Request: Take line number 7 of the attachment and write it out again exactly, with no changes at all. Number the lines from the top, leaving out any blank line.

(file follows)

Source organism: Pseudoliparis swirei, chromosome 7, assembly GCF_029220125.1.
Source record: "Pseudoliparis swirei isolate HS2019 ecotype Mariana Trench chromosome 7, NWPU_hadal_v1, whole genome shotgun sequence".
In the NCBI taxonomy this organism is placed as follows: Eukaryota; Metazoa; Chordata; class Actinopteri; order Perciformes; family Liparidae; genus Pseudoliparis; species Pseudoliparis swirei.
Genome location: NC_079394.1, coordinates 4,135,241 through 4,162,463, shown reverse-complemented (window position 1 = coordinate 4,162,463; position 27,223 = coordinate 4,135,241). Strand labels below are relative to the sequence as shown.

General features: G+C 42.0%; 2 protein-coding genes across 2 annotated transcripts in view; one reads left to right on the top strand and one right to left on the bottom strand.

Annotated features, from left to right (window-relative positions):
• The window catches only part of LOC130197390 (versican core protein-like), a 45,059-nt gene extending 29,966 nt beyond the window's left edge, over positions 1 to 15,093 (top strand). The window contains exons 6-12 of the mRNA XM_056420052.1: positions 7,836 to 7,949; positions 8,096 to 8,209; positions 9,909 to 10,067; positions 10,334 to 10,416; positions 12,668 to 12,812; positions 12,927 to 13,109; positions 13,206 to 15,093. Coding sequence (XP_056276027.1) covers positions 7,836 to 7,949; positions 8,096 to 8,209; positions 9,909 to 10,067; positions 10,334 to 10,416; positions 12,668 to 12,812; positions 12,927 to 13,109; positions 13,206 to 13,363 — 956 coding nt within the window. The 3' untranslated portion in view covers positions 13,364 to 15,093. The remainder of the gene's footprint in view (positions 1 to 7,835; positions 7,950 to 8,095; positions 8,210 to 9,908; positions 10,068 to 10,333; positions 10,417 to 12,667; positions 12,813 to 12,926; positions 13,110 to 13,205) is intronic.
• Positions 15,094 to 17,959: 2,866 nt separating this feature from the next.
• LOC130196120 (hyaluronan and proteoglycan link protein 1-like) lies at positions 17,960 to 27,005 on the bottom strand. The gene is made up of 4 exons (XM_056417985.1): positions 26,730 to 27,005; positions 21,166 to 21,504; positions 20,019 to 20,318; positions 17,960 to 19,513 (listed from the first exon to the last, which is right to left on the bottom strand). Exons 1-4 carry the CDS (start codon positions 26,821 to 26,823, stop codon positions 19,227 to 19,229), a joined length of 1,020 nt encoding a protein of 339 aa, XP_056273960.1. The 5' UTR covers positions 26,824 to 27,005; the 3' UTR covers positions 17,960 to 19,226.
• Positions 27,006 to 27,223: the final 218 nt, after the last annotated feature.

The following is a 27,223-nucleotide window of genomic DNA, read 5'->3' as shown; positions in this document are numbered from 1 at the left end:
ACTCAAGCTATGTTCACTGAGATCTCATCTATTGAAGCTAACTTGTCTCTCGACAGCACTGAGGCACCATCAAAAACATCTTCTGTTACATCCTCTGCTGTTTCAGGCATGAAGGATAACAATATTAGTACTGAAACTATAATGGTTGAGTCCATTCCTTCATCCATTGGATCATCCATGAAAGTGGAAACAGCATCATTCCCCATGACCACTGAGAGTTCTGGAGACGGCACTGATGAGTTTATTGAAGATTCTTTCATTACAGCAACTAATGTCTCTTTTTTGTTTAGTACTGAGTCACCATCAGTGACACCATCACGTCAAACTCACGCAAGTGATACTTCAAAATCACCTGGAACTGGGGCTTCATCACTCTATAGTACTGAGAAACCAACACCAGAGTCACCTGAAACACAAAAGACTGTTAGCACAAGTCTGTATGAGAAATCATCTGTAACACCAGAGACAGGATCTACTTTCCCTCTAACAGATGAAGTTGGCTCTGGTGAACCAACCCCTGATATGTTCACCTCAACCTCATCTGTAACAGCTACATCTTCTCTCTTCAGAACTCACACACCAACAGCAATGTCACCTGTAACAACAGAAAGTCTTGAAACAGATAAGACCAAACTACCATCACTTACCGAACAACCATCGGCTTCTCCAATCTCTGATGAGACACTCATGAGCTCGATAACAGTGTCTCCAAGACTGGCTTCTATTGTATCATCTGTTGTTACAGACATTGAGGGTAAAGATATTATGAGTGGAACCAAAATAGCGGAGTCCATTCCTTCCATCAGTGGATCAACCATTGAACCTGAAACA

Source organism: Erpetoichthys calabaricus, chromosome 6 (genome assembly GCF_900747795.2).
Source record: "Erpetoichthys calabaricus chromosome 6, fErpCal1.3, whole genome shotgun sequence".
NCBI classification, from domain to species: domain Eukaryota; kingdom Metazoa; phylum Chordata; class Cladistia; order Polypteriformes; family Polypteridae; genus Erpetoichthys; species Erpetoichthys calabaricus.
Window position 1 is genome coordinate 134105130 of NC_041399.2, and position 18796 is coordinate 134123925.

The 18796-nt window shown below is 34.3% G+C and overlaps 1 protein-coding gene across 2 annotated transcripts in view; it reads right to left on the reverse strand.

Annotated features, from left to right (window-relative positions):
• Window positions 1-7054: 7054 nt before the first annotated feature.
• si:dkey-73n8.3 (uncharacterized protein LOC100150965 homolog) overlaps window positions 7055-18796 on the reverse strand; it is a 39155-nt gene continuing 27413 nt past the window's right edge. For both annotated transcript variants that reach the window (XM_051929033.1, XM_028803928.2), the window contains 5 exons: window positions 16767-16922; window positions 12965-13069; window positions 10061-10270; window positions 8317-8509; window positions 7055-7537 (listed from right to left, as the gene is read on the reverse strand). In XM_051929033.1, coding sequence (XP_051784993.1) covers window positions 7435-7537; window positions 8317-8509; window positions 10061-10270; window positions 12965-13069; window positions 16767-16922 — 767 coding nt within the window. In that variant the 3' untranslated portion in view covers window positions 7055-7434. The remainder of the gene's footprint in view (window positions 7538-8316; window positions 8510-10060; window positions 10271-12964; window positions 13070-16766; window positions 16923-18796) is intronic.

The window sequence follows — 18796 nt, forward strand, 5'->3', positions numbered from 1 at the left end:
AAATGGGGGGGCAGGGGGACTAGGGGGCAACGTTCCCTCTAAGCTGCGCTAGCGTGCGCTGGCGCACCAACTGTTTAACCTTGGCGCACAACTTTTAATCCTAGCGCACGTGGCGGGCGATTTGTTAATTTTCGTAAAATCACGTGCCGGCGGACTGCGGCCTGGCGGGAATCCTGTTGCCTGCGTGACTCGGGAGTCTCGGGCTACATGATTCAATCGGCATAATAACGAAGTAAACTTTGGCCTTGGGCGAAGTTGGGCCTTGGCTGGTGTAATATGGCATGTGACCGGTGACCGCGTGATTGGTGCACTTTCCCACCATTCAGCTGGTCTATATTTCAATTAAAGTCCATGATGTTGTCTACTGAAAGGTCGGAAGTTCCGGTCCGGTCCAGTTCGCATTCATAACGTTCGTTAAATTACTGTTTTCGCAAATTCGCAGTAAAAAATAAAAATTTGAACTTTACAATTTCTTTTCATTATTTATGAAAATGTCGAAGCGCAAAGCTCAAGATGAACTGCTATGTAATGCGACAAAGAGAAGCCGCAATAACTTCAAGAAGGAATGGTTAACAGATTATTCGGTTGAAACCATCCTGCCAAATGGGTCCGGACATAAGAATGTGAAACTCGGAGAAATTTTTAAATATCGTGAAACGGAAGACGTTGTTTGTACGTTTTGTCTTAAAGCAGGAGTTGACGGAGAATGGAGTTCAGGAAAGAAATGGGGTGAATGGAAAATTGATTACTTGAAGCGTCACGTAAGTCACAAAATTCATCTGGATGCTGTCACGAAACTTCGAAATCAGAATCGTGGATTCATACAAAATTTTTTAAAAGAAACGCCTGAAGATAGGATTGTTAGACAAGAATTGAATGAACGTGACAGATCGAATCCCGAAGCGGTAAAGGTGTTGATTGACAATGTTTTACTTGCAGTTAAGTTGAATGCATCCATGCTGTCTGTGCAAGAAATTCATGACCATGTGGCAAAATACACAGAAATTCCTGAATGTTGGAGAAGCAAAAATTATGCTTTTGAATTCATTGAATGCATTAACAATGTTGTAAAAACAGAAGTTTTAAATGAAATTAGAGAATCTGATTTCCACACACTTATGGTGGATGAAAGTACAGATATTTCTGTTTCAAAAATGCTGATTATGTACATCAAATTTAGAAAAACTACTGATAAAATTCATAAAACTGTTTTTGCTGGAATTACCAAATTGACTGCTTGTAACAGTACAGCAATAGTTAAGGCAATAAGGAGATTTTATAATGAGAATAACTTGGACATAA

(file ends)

• The window catches only part of LOC130197390 (versican core protein-like), a 45,059-nt gene extending 29,966 nt beyond the window's left edge, over positions 1 to 15,093 (top strand). The window contains exons 6-12 of the mRNA XM_056420052.1: positions 7,836 to 7,949; positions 8,096 to 8,209; positions 9,909 to 10,067; positions 10,334 to 10,416; positions 12,668 to 12,812; positions 12,927 to 13,109; positions 13,206 to 15,093. Coding sequence (XP_056276027.1) covers positions 7,836 to 7,949; positions 8,096 to 8,209; positions 9,909 to 10,067; positions 10,334 to 10,416; positions 12,668 to 12,812; positions 12,927 to 13,109; positions 13,206 to 13,363 — 956 coding nt within the window. The 3' untranslated portion in view covers positions 13,364 to 15,093. The remainder of the gene's footprint in view (positions 1 to 7,835; positions 7,950 to 8,095; positions 8,210 to 9,908; positions 10,068 to 10,333; positions 10,417 to 12,667; positions 12,813 to 12,926; positions 13,110 to 13,205) is intronic.